The plan was hatched with excessive hopes and missionary zeal: For the primary time in its historical past, the US would come collectively to create constant, rigorous schooling requirements and cease letting so many college youngsters fall behind academically.
Greater than 40 states signed on to the plan, often known as the Widespread Core State Requirements Initiative, after it was rolled out in 2010 by a bipartisan group of governors, schooling consultants and philanthropists. The schooling secretary on the time, Arne Duncan, declared himself “ecstatic.”
American youngsters would learn extra nonfiction, write higher essays and perceive key mathematical ideas, as a substitute of simply mechanically fixing equations.
“We’re being outpaced by different nations,” President Barack Obama stated in a single 2009 speech, wherein he praised states that have been shifting towards the Widespread Core. “It’s not that their children are any smarter than ours — it’s that they’re being smarter about the way to educate their youngsters.”
A decade later, after years filled with foment in American colleges, the efficiency of American college students remains stagnant on the global and national exams that advocates often cited when making the case for the Common Core.
On the Program for International Student Assessment, or PISA, a test given every three years, the United States’ ranking in math and reading relative to other countries has improved, but only because of changes in those other countries’ performance — not because of growth in American students’ abilities on the test.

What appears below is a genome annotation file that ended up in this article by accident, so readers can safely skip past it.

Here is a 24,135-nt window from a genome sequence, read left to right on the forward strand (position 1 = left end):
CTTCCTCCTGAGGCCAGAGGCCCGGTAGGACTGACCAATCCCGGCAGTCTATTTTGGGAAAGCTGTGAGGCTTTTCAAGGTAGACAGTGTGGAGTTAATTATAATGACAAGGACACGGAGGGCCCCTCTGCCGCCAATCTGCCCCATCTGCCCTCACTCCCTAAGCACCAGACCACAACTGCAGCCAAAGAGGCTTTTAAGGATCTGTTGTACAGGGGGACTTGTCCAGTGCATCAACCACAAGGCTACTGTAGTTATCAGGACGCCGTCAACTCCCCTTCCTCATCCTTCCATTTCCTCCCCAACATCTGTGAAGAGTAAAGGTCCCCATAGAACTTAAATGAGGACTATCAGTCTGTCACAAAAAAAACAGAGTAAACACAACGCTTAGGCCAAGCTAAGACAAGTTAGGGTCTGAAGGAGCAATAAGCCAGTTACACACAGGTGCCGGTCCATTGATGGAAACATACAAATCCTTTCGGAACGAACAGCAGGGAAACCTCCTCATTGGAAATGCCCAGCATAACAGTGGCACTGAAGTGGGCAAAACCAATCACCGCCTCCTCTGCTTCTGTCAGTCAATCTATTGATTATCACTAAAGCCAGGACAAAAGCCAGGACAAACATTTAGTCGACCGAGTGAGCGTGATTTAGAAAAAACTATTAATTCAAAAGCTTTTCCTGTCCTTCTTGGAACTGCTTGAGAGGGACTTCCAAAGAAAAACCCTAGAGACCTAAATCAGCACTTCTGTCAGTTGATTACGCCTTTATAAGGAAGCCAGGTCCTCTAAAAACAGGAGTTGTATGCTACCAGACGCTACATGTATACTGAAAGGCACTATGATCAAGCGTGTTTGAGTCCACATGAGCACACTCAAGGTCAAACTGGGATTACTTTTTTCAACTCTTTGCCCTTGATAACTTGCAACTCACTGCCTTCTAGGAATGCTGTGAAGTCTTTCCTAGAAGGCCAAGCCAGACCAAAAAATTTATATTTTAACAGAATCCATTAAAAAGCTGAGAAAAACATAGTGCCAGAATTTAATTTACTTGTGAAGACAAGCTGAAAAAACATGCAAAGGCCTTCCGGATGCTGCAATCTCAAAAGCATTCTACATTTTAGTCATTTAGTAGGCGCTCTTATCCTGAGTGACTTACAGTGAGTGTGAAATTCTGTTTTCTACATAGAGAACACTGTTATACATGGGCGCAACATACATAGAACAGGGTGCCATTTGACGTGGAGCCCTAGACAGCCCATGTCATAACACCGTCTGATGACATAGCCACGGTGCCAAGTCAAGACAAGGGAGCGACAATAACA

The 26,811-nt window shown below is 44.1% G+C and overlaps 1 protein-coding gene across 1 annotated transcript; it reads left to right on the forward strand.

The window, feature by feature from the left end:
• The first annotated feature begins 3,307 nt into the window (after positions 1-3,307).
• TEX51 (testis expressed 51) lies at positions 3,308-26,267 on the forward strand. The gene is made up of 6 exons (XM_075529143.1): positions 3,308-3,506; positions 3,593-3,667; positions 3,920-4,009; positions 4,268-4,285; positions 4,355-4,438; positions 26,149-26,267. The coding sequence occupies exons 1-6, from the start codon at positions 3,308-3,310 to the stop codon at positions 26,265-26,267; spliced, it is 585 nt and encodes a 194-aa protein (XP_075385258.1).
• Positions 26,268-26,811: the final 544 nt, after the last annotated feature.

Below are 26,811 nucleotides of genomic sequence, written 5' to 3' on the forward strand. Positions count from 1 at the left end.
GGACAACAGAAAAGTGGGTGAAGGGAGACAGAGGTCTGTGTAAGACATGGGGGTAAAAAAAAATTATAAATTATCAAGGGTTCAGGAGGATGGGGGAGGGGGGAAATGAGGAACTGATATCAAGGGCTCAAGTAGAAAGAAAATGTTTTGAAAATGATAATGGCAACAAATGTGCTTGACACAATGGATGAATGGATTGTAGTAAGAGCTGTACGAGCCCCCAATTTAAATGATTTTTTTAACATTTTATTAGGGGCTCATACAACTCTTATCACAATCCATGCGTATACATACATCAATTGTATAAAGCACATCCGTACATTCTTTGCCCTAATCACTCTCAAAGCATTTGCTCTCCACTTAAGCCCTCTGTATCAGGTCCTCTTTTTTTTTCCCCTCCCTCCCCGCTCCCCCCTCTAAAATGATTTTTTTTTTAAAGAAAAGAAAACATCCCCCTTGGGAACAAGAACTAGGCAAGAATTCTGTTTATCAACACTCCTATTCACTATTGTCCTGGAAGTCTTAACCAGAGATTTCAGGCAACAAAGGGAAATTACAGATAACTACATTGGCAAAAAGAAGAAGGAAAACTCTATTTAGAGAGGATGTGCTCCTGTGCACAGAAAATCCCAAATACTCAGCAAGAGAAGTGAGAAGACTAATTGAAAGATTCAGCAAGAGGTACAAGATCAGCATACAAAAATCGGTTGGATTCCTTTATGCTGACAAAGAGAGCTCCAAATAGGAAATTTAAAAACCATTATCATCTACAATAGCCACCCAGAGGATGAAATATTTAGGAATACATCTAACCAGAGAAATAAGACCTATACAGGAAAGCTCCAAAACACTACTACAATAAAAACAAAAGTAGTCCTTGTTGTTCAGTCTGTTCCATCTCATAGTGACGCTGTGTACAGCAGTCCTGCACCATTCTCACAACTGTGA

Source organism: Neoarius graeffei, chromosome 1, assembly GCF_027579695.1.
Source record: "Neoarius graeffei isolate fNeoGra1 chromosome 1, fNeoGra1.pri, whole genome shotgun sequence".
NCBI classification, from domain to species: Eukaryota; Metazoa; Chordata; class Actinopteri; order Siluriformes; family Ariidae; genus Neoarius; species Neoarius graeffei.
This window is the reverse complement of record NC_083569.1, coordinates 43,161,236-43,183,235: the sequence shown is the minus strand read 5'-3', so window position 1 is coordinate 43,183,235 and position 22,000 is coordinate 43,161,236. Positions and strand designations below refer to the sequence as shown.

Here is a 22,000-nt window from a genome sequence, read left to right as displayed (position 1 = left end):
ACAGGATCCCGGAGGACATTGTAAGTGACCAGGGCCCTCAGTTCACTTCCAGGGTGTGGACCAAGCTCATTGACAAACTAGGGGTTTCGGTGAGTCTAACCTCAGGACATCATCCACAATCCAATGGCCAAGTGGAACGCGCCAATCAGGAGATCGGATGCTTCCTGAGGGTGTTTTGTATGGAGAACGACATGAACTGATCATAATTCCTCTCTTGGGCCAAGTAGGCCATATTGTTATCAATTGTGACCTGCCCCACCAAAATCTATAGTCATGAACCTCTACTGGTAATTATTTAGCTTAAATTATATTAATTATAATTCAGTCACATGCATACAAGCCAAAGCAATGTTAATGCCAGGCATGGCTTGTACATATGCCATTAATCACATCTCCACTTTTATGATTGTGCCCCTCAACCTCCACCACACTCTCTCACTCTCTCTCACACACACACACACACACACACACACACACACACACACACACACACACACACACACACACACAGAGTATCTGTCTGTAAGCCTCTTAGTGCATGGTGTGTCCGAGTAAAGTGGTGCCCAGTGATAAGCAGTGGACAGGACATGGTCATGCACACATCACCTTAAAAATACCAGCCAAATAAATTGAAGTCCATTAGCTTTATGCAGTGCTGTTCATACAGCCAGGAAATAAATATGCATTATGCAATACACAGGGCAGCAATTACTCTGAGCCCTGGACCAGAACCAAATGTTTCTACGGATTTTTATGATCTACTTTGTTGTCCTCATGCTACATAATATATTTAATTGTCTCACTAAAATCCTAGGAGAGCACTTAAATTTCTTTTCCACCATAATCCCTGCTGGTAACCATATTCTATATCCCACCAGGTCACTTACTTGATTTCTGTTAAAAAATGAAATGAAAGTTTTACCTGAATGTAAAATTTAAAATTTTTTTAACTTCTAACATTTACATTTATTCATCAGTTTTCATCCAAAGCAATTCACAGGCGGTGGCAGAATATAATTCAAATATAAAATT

And low-performing students, who were supposed to benefit most, have especially struggled in recent years.
The disappointing results have prompted many in the education world to take stock of the Common Core, one of the most ambitious education reform projects in American history. Some see the effort as a failure, while others say it is too soon to judge the program, whose principles are still being rolled out at the classroom level.
The Common Core got caught up in an old-fashioned culture war, one that pitted activists on both the right and left, who came to detest the Core, against an education policy establishment that was sometimes surprised by the fierce resistance to its actions.
“There is so much space between the people who cook up these policies and the classroom,” said Amy Wilkins, a longtime advocate in Washington for racial equity in education, and currently senior vice president at the National Alliance for Public Charter Schools.